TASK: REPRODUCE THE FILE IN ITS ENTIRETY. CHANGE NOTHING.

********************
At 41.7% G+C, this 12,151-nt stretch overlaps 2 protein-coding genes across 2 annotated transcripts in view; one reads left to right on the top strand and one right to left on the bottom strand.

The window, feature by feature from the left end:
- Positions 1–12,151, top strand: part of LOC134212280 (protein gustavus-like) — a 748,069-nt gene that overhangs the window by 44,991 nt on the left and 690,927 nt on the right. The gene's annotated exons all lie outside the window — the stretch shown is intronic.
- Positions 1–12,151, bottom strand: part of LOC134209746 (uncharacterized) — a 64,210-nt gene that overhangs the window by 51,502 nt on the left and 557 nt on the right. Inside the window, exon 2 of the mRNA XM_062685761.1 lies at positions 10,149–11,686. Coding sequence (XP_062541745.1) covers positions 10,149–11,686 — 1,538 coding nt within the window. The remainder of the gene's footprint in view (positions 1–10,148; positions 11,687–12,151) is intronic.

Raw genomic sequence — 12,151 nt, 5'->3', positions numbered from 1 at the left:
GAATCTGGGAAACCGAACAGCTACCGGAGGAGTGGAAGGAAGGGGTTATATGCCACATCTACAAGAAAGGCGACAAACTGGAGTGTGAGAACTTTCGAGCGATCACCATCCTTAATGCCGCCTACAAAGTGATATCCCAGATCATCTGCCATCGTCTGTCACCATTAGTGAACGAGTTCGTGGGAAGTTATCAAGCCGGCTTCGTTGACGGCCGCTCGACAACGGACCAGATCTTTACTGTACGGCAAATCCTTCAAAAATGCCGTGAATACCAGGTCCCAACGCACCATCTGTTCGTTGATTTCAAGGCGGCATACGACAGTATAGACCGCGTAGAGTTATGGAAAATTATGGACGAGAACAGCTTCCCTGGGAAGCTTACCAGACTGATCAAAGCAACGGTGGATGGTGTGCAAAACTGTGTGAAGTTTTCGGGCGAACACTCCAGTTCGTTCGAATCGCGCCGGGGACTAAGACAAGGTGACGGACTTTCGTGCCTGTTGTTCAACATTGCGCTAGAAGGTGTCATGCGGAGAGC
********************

At 41.7% G+C, this 12,151-nt stretch overlaps 2 protein-coding genes across 2 annotated transcripts in view; one reads left to right on the top strand and one right to left on the bottom strand.

The window, feature by feature from the left end:
- Positions 1–12,151, top strand: part of LOC134212280 (protein gustavus-like) — a 748,069-nt gene that overhangs the window by 44,991 nt on the left and 690,927 nt on the right. The gene's annotated exons all lie outside the window — the stretch shown is intronic.
- Positions 1–12,151, bottom strand: part of LOC134209746 (uncharacterized) — a 64,210-nt gene that overhangs the window by 51,502 nt on the left and 557 nt on the right. Inside the window, exon 2 of the mRNA XM_062685761.1 lies at positions 10,149–11,686. Coding sequence (XP_062541745.1) covers positions 10,149–11,686 — 1,538 coding nt within the window. The remainder of the gene's footprint in view (positions 1–10,148; positions 11,687–12,151) is intronic.

Raw genomic sequence — 12,151 nt, 5'->3', positions numbered from 1 at the left:
GAATCTGGGAAACCGAACAGCTACCGGAGGAGTGGAAGGAAGGGGTTATATGCCACATCTACAAGAAAGGCGACAAACTGGAGTGTGAGAACTTTCGAGCGATCACCATCCTTAATGCCGCCTACAAAGTGATATCCCAGATCATCTGCCATCGTCTGTCACCATTAGTGAACGAGTTCGTGGGAAGTTATCAAGCCGGCTTCGTTGACGGCCGCTCGACAACGGACCAGATCTTTACTGTACGGCAAATCCTTCAAAAATGCCGTGAATACCAGGTCCCAACGCACCATCTGTTCGTTGATTTCAAGGCGGCATACGACAGTATAGACCGCGTAGAGTTATGGAAAATTATGGACGAGAACAGCTTCCCTGGGAAGCTTACCAGACTGATCAAAGCAACGGTGGATGGTGTGCAAAACTGTGTGAAGTTTTCGGGCGAACACTCCAGTTCGTTCGAATCGCGCCGGGGACTAAGACAAGGTGACGGACTTTCGTGCCTGTTGTTCAACATTGCGCTAGAAGGTGTCATGCGGAGAGC